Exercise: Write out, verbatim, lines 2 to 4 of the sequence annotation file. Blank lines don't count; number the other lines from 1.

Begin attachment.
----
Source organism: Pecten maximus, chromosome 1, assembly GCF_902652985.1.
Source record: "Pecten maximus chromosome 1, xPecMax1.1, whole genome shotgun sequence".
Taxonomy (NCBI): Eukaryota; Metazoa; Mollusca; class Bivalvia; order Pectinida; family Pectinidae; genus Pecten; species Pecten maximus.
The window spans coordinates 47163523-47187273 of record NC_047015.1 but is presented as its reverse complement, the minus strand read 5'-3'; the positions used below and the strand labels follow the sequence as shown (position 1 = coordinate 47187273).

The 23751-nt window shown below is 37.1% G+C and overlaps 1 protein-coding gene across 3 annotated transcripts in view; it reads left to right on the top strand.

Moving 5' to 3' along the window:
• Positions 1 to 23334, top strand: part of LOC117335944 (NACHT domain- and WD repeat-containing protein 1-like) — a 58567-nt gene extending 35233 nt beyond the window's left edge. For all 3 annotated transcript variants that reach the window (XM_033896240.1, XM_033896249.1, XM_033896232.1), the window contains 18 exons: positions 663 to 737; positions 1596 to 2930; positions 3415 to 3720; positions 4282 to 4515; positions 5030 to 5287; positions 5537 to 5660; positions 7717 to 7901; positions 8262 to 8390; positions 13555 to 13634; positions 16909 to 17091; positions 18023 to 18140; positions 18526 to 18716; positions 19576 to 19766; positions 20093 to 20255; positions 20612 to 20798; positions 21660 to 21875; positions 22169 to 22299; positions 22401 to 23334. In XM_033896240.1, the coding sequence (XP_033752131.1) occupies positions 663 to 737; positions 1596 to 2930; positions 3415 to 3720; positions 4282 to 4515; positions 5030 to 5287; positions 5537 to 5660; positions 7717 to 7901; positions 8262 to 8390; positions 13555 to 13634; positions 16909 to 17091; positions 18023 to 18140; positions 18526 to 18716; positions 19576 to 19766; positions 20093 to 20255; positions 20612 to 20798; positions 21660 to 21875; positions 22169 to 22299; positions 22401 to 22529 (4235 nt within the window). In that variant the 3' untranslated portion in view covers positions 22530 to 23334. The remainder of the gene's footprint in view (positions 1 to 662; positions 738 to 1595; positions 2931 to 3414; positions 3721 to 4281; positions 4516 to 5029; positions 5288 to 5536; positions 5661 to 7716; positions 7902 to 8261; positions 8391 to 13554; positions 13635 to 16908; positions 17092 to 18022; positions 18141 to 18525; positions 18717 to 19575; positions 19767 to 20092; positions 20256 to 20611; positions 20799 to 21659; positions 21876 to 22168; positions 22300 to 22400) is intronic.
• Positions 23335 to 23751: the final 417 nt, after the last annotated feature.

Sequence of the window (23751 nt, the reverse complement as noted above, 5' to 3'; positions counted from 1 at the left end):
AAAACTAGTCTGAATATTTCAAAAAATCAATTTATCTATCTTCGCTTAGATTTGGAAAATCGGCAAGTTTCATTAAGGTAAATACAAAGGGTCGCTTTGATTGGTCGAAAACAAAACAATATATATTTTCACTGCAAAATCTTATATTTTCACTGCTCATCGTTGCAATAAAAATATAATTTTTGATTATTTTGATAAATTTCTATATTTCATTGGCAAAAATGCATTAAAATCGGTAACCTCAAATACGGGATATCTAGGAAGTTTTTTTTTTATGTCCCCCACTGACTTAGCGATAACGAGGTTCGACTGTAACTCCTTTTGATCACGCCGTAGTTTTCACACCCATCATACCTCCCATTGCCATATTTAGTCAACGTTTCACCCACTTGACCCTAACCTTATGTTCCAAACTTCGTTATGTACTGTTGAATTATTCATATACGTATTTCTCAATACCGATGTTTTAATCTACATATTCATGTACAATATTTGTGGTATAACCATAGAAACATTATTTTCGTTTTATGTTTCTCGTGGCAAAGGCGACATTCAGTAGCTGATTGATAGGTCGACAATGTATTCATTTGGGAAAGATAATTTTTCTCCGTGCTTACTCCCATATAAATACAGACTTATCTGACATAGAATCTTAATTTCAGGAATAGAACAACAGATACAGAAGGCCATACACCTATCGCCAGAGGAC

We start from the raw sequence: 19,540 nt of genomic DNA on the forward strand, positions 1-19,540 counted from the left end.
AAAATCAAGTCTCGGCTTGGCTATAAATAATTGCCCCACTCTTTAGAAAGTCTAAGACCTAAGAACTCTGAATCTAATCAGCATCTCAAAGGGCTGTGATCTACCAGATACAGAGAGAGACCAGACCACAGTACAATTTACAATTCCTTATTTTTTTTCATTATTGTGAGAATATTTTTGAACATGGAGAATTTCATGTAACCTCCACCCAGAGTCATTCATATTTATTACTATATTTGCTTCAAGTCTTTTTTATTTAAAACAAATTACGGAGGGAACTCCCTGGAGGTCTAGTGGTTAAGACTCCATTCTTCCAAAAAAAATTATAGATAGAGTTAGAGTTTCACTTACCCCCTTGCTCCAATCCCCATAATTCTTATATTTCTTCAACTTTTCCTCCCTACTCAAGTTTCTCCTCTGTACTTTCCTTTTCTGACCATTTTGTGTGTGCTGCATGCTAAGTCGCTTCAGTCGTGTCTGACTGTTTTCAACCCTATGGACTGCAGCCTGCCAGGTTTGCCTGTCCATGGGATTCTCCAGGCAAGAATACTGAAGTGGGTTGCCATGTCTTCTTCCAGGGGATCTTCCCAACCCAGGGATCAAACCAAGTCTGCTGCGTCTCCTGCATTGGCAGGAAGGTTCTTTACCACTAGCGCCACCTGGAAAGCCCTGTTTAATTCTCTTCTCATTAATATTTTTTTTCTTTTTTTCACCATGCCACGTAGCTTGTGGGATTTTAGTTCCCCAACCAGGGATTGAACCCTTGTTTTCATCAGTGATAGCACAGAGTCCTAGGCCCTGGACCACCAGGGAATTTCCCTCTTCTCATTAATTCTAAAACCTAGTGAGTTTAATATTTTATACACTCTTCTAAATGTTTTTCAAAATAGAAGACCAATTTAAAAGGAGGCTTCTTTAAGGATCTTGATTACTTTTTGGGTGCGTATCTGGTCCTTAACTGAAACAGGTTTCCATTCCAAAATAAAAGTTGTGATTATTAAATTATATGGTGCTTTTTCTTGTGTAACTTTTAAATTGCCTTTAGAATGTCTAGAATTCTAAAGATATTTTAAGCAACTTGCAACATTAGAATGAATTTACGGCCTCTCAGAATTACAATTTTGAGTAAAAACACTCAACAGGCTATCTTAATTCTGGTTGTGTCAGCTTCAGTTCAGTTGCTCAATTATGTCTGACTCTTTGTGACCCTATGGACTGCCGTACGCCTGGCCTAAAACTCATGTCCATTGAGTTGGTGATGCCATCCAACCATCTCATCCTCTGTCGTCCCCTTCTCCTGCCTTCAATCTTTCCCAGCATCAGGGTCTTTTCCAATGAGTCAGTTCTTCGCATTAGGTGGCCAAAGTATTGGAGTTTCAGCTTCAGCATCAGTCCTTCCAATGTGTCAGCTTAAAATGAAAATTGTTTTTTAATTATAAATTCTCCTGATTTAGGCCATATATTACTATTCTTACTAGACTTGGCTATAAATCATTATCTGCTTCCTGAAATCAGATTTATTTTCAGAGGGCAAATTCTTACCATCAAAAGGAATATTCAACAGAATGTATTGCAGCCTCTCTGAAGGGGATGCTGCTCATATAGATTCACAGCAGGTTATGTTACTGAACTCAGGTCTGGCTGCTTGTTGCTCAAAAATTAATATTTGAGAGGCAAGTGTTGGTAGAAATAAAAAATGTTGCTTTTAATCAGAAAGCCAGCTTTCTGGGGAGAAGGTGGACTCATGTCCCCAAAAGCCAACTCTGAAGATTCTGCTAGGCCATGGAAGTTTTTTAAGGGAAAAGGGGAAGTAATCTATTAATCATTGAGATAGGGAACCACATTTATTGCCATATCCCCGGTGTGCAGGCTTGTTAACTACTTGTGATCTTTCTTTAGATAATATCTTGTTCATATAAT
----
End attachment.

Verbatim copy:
Source record: "Pecten maximus chromosome 1, xPecMax1.1, whole genome shotgun sequence".
Taxonomy (NCBI): Eukaryota; Metazoa; Mollusca; class Bivalvia; order Pectinida; family Pectinidae; genus Pecten; species Pecten maximus.
The window spans coordinates 47163523-47187273 of record NC_047015.1 but is presented as its reverse complement, the minus strand read 5'-3'; the positions used below and the strand labels follow the sequence as shown (position 1 = coordinate 47187273).